2016 Conference

At Your Service: The Next Generation of Offline Websites

Erik Runyon
Technical Director, University of Notre Dame

Time is valuable. Tension of waiting is palpable. There are lots of things that raise our stress levels…things like standing in line, watching a horror movie…and waiting for web pages to load. In fact, the heart rate of your visitors increases 38% while waiting for a web page. And the longer the delay, the more the blame gets shifted to the developer.

We can’t do anything about people’s addiction to mobile phones, and their expectations — even when they’re offline. But we can use service workers to help. Service workers are like proxies between the browser and the server. They can do work, even when your website visitor has no internet connection.

Safari is the only major modern browser that doesn’t yet support service workers, but they are paying attention and getting involved, so stay tuned. Also, service workers require https. If your server isn’t automatically redirecting to https, it should be!

A service worker is a JavaScript file that sits on your server, and gets cached on a visitor’s device, in order to do help make subsequent visits to your site a more pleasant and usable experience.

A service worker has control only over its current scope, so you should make sure you put your service worker in the root of your server, so the whole server is in the scope of your JavaScript. Also, service workers use promises — a way to make deferred requests. Read up and understand promises before you get too far into service workers.

Why use a service worker?
They really increase speed, and improve users’ experience, especially when the network is sketchy, or unavailable.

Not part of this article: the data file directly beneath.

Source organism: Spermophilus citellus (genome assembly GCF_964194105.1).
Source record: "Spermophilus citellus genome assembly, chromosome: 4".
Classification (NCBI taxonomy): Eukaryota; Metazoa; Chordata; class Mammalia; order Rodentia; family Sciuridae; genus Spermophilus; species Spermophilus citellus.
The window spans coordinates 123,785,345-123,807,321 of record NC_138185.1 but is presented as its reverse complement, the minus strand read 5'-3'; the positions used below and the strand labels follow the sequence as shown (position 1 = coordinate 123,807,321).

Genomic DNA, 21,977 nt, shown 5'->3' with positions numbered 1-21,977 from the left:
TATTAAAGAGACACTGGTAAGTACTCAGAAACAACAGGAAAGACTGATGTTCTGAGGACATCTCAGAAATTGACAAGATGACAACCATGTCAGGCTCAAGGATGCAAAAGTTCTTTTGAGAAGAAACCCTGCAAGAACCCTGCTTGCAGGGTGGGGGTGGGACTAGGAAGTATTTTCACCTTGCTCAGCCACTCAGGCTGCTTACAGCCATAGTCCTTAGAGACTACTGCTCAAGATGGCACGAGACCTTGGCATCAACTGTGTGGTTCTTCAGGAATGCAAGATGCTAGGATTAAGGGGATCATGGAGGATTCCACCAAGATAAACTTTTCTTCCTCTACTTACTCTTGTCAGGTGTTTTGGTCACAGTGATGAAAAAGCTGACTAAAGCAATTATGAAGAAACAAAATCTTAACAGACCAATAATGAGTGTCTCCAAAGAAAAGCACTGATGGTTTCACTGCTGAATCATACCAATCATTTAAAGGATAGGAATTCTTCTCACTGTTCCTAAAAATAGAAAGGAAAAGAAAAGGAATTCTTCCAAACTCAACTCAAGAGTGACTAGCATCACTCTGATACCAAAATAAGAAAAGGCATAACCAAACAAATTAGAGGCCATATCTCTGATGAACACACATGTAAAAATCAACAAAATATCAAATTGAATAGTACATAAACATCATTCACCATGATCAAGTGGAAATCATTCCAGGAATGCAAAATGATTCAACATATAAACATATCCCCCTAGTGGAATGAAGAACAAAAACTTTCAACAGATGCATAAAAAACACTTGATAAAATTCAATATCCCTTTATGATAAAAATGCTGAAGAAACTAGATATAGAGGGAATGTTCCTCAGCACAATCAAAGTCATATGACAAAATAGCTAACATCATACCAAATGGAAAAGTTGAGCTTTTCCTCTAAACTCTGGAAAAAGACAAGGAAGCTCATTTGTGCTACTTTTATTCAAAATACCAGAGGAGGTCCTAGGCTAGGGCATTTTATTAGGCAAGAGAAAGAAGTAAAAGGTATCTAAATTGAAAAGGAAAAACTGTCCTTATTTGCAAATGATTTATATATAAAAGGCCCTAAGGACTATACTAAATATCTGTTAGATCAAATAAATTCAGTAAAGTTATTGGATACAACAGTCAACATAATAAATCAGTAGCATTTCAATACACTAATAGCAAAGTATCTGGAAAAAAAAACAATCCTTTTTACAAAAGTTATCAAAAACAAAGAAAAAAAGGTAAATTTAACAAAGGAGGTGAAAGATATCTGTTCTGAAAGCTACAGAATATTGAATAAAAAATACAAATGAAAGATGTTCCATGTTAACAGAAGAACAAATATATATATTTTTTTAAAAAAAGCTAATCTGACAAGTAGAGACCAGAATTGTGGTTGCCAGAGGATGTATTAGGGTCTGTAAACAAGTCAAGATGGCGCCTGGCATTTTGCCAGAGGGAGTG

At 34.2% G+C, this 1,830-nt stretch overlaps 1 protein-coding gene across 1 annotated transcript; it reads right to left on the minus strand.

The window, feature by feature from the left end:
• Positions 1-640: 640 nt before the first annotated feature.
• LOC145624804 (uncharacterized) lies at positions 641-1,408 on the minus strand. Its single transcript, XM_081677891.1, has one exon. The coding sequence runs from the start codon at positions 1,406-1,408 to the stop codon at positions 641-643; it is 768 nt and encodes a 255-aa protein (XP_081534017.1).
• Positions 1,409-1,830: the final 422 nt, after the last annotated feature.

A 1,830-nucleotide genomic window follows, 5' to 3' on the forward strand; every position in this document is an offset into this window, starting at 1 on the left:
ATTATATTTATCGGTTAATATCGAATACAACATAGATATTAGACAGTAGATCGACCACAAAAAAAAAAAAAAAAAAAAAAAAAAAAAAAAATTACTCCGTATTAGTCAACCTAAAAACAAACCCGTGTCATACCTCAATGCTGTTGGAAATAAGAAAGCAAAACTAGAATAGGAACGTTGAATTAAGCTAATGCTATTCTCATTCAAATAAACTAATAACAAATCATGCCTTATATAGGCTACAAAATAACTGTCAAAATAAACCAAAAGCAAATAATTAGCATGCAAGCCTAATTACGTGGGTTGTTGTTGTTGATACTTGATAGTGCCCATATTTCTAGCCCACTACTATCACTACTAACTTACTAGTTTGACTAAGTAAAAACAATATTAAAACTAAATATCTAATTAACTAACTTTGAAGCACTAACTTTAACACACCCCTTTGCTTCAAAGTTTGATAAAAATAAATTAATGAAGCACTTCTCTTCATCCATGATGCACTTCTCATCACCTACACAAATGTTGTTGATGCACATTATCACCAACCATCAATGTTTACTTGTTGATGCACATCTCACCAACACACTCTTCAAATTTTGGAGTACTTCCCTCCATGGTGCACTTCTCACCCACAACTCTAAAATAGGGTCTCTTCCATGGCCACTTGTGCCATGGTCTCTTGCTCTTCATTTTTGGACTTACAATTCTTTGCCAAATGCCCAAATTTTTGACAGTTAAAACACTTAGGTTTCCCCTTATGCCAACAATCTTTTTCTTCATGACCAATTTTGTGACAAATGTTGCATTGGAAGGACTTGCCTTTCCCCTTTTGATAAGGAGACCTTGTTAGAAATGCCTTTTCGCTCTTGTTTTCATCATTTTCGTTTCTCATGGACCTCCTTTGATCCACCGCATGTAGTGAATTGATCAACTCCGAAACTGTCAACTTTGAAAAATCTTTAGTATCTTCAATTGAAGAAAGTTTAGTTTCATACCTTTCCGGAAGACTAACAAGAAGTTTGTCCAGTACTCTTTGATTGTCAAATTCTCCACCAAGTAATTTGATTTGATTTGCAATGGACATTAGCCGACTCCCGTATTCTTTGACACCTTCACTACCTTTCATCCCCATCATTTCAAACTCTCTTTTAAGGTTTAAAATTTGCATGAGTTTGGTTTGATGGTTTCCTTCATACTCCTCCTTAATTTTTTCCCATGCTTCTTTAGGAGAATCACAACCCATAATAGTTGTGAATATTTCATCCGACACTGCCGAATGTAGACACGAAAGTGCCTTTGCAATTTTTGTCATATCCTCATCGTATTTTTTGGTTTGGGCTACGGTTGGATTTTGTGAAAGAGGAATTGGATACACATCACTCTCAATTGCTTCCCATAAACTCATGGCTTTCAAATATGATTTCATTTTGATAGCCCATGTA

How does a service worker work?
Instead of your browser connecting directly to the network, it first looks to a cache on your device. Service worker gets installed on first load, but on subsequent loads, requests go to the cached service worker first, not directly to the network.

Service worker life cycle:
Load the service worker, and then event listeners, such as install, activate, and fetch.
Fetch happens for every request.
Kittens are adorable. Nicholas Cage is also adorable. You get to see them, whether you’re offline or online!

Some popular workflows:
Store theme files and important files in the cache for offline use.
Cache images as the user browses the site.
If a page is not yet cached, and is unavailable, you can show a custom “offline” page, and some pre-loaded content.
Fill out a form while connected to the network, submit, and the response is stored in the cache. Then when you go online, the form data is submitted.
Service workers can do push notifications (if the user approves them), but as a best practice, don’t ask the user until they’ve interacted with your site for a while, and are invested.
Service workers can do geofencing. (Send push notifications based on location.)
React to a particular date and time with some sort of action.

Mozilla’s Serviceworker cookbook has great examples, and Chrome has great developer tools to build service workers.

Find a reason to play with service workers. They are just another example of progressive enhancement. Devices that can benefit now will, as more are added, it will automatically work.

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